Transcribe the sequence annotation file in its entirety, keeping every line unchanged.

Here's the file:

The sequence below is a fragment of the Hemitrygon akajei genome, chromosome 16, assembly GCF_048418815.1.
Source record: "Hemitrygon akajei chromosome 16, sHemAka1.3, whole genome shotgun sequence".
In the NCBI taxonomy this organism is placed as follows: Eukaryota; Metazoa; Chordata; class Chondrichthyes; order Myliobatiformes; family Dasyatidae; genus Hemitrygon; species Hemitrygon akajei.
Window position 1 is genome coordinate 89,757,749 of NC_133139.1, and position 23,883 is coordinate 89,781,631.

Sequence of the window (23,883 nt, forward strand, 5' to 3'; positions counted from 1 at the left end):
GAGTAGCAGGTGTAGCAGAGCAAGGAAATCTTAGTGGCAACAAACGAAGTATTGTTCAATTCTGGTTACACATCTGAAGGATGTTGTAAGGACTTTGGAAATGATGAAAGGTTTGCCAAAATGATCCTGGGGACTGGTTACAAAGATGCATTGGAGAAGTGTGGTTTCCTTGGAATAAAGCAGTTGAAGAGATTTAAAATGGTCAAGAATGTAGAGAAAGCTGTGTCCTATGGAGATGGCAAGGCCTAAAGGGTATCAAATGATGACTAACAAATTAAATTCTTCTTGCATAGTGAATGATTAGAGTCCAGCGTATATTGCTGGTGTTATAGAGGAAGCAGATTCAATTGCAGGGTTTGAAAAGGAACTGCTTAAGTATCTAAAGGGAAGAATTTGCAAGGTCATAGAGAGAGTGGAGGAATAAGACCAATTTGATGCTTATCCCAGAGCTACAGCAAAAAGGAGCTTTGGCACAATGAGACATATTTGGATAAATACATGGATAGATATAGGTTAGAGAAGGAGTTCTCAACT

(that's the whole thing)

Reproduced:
The sequence below is a fragment of the Hemitrygon akajei genome, chromosome 16, assembly GCF_048418815.1.
Source record: "Hemitrygon akajei chromosome 16, sHemAka1.3, whole genome shotgun sequence".
In the NCBI taxonomy this organism is placed as follows: Eukaryota; Metazoa; Chordata; class Chondrichthyes; order Myliobatiformes; family Dasyatidae; genus Hemitrygon; species Hemitrygon akajei.
Window position 1 is genome coordinate 89,757,749 of NC_133139.1, and position 23,883 is coordinate 89,781,631.

Sequence of the window (23,883 nt, forward strand, 5' to 3'; positions counted from 1 at the left end):
GAGTAGCAGGTGTAGCAGAGCAAGGAAATCTTAGTGGCAACAAACGAAGTATTGTTCAATTCTGGTTACACATCTGAAGGATGTTGTAAGGACTTTGGAAATGATGAAAGGTTTGCCAAAATGATCCTGGGGACTGGTTACAAAGATGCATTGGAGAAGTGTGGTTTCCTTGGAATAAAGCAGTTGAAGAGATTTAAAATGGTCAAGAATGTAGAGAAAGCTGTGTCCTATGGAGATGGCAAGGCCTAAAGGGTATCAAATGATGACTAACAAATTAAATTCTTCTTGCATAGTGAATGATTAGAGTCCAGCGTATATTGCTGGTGTTATAGAGGAAGCAGATTCAATTGCAGGGTTTGAAAAGGAACTGCTTAAGTATCTAAAGGGAAGAATTTGCAAGGTCATAGAGAGAGTGGAGGAATAAGACCAATTTGATGCTTATCCCAGAGCTACAGCAAAAAGGAGCTTTGGCACAATGAGACATATTTGGATAAATACATGGATAGATATAGGTTAGAGAAGGAGTTCTCAACT